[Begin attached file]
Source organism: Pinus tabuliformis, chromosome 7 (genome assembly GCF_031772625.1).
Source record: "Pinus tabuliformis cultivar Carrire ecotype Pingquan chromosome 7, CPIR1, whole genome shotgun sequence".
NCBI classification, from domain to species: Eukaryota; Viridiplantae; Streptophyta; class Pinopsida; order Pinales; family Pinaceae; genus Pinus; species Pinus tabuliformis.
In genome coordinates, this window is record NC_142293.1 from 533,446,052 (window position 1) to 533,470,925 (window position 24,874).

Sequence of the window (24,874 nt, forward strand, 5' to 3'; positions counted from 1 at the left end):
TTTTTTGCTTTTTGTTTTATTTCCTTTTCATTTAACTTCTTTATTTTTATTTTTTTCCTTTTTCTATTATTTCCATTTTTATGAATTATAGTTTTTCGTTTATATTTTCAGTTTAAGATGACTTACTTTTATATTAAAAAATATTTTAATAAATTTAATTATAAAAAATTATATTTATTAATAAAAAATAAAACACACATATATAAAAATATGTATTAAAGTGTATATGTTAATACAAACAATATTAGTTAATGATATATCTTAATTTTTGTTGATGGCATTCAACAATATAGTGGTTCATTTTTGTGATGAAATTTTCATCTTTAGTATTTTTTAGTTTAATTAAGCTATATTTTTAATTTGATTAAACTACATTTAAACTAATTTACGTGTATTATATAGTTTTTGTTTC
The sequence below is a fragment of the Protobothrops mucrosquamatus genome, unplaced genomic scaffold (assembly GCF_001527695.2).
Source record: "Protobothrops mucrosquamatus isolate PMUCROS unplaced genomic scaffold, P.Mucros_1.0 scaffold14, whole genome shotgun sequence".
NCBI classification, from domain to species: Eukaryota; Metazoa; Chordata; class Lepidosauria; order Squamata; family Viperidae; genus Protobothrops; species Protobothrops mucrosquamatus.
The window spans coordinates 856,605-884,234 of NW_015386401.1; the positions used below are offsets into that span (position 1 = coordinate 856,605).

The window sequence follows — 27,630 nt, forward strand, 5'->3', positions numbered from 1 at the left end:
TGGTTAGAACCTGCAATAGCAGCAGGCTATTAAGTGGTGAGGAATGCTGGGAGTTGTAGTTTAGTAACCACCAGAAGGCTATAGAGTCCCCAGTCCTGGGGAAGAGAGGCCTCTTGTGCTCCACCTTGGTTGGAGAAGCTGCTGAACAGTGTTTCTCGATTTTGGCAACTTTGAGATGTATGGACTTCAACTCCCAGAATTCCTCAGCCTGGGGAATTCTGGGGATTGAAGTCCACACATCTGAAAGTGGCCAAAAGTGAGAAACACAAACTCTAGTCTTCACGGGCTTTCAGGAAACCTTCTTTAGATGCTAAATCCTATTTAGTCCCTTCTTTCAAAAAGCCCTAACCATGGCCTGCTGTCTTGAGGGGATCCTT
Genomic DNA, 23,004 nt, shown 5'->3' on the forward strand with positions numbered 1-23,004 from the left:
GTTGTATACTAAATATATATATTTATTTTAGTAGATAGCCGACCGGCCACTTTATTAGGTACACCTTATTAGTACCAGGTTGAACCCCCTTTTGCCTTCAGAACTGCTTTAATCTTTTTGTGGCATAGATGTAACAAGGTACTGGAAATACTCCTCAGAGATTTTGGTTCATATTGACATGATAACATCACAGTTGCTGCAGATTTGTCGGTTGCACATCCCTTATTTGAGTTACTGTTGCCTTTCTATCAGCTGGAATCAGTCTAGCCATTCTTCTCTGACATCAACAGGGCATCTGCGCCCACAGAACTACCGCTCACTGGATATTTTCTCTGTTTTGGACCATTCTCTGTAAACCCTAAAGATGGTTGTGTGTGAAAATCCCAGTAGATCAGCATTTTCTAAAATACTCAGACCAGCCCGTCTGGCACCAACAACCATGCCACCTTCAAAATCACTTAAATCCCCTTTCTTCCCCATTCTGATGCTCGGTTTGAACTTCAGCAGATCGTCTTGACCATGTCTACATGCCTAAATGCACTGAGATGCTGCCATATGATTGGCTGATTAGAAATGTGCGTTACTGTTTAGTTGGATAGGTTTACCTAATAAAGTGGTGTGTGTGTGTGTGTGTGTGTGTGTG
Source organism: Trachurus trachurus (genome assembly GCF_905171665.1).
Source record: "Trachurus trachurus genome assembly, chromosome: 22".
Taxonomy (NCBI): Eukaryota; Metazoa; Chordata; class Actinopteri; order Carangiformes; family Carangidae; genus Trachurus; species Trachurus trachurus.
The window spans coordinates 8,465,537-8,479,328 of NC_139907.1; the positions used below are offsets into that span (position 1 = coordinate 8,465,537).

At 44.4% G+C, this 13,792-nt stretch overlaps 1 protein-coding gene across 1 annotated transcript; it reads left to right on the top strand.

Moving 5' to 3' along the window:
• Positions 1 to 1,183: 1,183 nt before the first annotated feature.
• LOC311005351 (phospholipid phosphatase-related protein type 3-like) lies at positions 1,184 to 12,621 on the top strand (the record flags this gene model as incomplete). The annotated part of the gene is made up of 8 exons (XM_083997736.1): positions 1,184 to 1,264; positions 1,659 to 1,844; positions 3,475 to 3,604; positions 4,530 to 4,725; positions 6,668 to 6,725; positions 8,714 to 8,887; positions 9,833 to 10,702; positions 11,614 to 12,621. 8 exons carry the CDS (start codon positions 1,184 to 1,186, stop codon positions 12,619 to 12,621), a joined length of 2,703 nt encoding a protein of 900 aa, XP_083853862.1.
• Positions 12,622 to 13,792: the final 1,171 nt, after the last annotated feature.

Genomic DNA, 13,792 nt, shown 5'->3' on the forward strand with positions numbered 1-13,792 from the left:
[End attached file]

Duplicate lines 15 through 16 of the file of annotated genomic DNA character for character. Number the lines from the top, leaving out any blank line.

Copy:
Source organism: Trachurus trachurus (genome assembly GCF_905171665.1).
Source record: "Trachurus trachurus genome assembly, chromosome: 22".